Recommended soldering iron.

bcfczulu

Over Top Auto Mechanic
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Oct 17, 2007
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Hi guys,

I'm just about to start getting into soldering. The main thing I will be doing is working on modding consoles, building cmvs / repairing cabs...etc

I'm going to be going on an electronics course. But for now I'm going to be practicing my soldering. What would be a half decent solder station to begin with? I don't have any experience in this area.

Any help/advice would be much appreciated.

Thanks,Rich.
 

GohanX

Hollywood Hulk Gohan
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Hakko or Weller: Go big or go home.
 

madman

Blame madman, You Know You Want To.,
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+1 for Weller. I've got a Weller similar to the one linked, but it doesn't have digital temp display, just a knob. Temp control is a must have.
 

MuppeT

War Room Troll
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Jan 12, 2015
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here go the hakko vs weller wars.... AGAIN.

Can't go wrong with both .. just buy the one on sale with best price atm.
 

bcfczulu

Over Top Auto Mechanic
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Cheers guys, is there anything else I will need aswell as the solder station to get me started?
 

Yodd

Iori's Flame
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Best pick up one of those 3rd hands too...
Any suggestions beyond the tried and tested version?

Those things are shit.


What you want is this:
https://www.sparkfun.com/products/11784

11784-01.jpg



I bought mine over 2 years ago and have literally assembled hundreds of rgb cables and pcbs with it. It's fantastic and due to it's design, it allows you to get creative with how you use it and you can even add on a couple more arms to it to allow for usage flexibility. Highly, highly recommended.
 

Lemony Vengeance

Mitt Romney's Hairdresser,
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Weller and Hakko. Both great.

I have a weller digital soldering station and it's amazing.
 

Yodd

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Forgot to mention:


Avoid lead-free solder. It's utter garbage. Unless you plan to work on modern, lead free consoles and such, don't buy it. It takes more heat to melt, it doesn't flow nearly as well as leaded solder and doesn't bond as well to things already soldered with leaded solder (like all your 80's and 90's stuff). And for someone new to soldering, lead free will be nothing but a headache.

Due to ROHS compliance I know it can be difficult to source in the EU, but if you can get your hands on good leaded solder like rosin cored Kester 60/40 or 63/37 (tin to lead ratio) you will be much better off. I would suggest .5mm or .7mm diameter solder depending on what you are doing. If you ever work on smaller components, especially SMD (surface mount), you will want to use the smallest diameter solder you can find. And if you plan to working on lots of stuff in the future, don't fuck around with the smaller packages of solder. They will cost you and arm and a leg over time. Buy the 1lb spools of the good stuff. A 1lb spool will last you for years of heavy duty soldering.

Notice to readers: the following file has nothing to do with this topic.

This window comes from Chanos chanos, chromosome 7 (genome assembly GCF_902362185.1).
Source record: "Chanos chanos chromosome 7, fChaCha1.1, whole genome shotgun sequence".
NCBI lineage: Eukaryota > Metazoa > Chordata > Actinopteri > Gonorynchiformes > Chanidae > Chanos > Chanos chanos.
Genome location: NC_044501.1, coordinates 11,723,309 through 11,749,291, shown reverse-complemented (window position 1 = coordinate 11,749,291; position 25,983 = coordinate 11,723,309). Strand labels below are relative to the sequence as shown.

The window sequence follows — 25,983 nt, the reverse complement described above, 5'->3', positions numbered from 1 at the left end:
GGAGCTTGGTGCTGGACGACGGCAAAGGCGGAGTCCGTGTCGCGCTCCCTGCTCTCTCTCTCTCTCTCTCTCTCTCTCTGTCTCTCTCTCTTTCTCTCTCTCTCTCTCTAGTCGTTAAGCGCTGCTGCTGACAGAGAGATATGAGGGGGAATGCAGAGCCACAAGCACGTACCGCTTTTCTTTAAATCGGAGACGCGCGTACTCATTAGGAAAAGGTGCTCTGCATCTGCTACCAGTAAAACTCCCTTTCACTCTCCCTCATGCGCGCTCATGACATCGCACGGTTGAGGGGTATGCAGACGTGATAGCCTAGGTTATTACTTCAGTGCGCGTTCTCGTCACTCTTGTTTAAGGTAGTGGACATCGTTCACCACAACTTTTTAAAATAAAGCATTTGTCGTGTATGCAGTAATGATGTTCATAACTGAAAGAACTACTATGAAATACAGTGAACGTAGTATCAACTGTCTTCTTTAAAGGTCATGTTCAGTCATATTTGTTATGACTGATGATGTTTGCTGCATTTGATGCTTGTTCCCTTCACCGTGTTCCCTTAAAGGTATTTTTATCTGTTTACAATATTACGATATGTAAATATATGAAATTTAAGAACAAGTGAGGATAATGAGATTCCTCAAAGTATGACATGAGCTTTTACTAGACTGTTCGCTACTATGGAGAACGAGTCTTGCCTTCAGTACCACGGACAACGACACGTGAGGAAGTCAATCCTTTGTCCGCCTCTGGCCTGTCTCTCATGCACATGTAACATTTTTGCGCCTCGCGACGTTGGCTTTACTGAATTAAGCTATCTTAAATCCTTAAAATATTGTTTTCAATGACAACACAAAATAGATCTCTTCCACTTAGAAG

Last edited:

chinitosoccer

Camel Slug
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Jan 10, 2010
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Do those Weller soldering stations can be set to work on 220v? I believe all of those links posted are for 110v units while the OP is from England which uses 230v. current as the rest of Europe;

using a step down transformer with resistance based stuff is not recommended.. for both the step down transformer and the electric wiring in your home.
 

Jarofmayo

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I third the Hakko. The is what I bought a few months ago. I also bought the hakko FR300 desoldering gun.
I fourth the Hakko. I've used it before and it's pretty sweet how you got a little spot to clean your tip up as well.
 

bcfczulu

Over Top Auto Mechanic
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Oct 17, 2007
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Also how do you know what temperature you should set the soldering station at, is there an average temp or does it all depend on what your doing?
 

bcfczulu

Over Top Auto Mechanic
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Oct 17, 2007
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874
Yeh, I will get a new one. I was thinking of getting a second hand one just to practice with as I've never done any soldering and don't want to ruin a new one.
 
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